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The Aged Care Minefield

By October 7, 2015Retirement, Uncategorized

My wife and I have both had the unfortunate situation in the last year or so of having to arrange aged care for a parent. We found this to be not only an emotional situation, worrying about the future well being of our loved ones and feeling guilt at the obvious reluctance of our mothers to enter care, but also a very confusing and at times frustrating experience in trying to work out what was best financially.


This is a very stressful time for a family. The biggest contributing factor to the stress is that decisions need to be made so quickly. In my mother’s case, we were made aware of the availability of a vacancy in probably the most suitable facility for her and my father on Friday, by Monday she was in care. In my wife’s case, her mother entered respite care in a facility near where she had lived for most of her life but there was no long term vacancy. After only three weeks, and having spent a great deal of time in working out what was best for her, we received notification of a vacancy at a facility near us, and less than a week later she was in a new environment more than 500 km from her (former) home.

These two cases, whilst similar, have some important differences. My mother’s case occurred before 30th June 2014, My mother-in-law’s case after that date. My father remains living in the family home, my wife’s father passed away some years ago. Neither family had substantial assets outside of the family home, nor had they given any thought as to what they wanted, other than to be quite firmly of the view that they had no desire to enter care of any kind. Sadly their state of health took any alternative away from them and us.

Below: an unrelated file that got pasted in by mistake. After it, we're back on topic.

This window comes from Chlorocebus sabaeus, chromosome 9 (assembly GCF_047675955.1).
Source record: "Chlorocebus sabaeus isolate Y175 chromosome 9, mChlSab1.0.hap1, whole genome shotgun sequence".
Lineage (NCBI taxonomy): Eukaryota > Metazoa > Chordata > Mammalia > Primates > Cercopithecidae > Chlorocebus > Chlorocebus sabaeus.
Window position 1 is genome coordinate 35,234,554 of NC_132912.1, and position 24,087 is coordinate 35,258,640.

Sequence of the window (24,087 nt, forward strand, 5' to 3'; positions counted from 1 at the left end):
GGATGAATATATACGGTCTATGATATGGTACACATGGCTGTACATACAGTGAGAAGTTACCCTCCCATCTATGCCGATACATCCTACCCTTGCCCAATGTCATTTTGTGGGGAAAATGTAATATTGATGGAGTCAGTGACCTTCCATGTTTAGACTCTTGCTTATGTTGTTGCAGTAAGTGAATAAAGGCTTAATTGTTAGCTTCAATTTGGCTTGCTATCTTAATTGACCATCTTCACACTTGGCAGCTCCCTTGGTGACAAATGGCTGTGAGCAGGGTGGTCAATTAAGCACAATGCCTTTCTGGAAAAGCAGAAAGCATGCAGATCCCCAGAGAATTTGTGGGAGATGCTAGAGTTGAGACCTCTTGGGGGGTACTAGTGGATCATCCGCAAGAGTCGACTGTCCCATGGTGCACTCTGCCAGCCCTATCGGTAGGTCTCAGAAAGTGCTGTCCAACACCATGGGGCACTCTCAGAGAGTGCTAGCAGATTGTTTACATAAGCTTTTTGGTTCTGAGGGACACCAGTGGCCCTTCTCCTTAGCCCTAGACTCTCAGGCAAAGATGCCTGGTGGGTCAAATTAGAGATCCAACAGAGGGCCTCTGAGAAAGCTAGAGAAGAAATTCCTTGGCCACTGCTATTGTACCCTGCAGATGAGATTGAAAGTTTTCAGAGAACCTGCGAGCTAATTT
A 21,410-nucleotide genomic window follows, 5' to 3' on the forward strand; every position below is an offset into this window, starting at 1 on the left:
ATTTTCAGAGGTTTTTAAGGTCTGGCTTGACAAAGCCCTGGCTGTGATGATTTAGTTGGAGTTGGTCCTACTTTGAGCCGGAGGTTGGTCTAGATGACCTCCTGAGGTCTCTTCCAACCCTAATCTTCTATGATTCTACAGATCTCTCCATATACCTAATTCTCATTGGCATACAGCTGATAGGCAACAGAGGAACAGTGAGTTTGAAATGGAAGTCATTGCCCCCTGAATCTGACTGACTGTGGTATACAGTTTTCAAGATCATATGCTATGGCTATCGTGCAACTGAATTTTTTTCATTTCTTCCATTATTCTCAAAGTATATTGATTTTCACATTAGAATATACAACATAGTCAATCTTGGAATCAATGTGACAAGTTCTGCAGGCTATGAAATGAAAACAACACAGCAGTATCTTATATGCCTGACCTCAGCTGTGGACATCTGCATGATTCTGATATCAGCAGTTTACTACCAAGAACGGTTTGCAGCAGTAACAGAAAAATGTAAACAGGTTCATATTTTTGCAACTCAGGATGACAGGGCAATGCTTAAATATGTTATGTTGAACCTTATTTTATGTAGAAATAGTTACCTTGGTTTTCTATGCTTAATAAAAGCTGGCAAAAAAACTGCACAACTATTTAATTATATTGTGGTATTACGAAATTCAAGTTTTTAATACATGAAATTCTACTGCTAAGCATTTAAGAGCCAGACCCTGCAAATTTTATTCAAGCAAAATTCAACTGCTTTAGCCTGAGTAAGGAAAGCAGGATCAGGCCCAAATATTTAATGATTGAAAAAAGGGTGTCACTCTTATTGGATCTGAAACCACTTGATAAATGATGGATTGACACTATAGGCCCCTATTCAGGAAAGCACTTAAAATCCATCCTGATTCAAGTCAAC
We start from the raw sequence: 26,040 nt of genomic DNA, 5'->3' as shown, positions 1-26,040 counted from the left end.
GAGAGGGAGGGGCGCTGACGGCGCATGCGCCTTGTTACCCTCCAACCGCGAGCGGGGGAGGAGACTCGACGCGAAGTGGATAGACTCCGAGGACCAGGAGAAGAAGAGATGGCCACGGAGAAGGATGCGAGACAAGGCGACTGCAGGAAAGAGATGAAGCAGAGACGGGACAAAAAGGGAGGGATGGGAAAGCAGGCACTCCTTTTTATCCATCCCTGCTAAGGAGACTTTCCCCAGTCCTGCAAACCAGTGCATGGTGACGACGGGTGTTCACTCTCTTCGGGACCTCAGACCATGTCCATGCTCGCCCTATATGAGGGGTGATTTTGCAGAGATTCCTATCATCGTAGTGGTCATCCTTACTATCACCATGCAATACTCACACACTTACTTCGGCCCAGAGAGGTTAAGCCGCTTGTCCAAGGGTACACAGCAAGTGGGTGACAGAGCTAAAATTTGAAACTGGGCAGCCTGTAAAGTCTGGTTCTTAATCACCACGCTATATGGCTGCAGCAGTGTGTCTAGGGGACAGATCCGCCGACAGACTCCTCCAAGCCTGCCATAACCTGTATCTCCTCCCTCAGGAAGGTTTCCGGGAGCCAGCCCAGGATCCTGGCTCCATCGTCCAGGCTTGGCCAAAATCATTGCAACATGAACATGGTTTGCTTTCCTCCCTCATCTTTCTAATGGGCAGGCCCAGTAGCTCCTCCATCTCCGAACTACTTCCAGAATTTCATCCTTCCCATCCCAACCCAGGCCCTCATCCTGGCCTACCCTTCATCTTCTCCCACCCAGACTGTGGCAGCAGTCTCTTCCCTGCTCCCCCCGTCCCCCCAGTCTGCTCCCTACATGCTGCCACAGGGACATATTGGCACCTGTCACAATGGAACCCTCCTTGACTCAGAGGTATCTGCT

Access our Free Guide to Aged Care here

The difference in circumstances illustrate what a minefield the aged care system can be, and how difficult it can be to obtain real answers in relation to what the financial circumstances will be. Many of your friends colleagues and peers will have a bundle of good advice, based on what they have experienced or what their friends have told them about when Auntie Beryl went into the nursing home. Suffice to say the “rules” changed on 1st July, and any past experiences are irrelevant to what happens today.

There ARE some good resources available on the web. I can highly recommend, as a starting point. This does tell you what the rules are, but to be frank, there are so many variables that it is unlikely you will come to any answer, let alone the right answer. Whilst the framework for how much an aged care patient is charged is legislated, you will find yourself asking some questions like: (not an exhaustive list)

  • How much is the accommodation bond required for the facility I am considering?
  • Which assets are and which are not included for Aged Care purposes?
  • Should I consider disposal of assets to pay bonds?
  • Should I consider the retaining of assets to generate income to pay daily accommodation charges?
  • What about the gifting of assets without falling foul of Centrelink?
  • Do they really want to charge us that much?

Trying to find an answer to these and other questions can leave you tearing your hair out, if you have any (I don’t). Of course, these are just the financial questions. Your aged parents will also have some questions of their own.

  • What if I don’t want to sell the family home in case I get better?Oldies
  • How can they take my house off me?
  • What am I going to do, I had the house earmarked for the grandkids?
  • What about all of this money we accumulated, we were hoping to pass it on?
  • How can they expect us to pay so much, we’ve paid taxes all our lives?
  • What happens when I get better, can I get my money back?
  • What if I don’t like this place, can I move? Or go back home?

The purpose of this article is not to advise you in any other way than to advise you toget some help, you’re probably going to need it.

We have put together a Free Guide to Aged Care which might help you to identify some of the issues you will be facing. You can access this material by clicking here and supplying your details. Both an online and .pdf version of the material will be supplied for your convenience.

This information is provided completely free of charge, in an effort to help people who are faced with this worst of situations. We cannot advise on your particular circumstances of course, in order to obtain appropriate personal advice we would need to meet with you.

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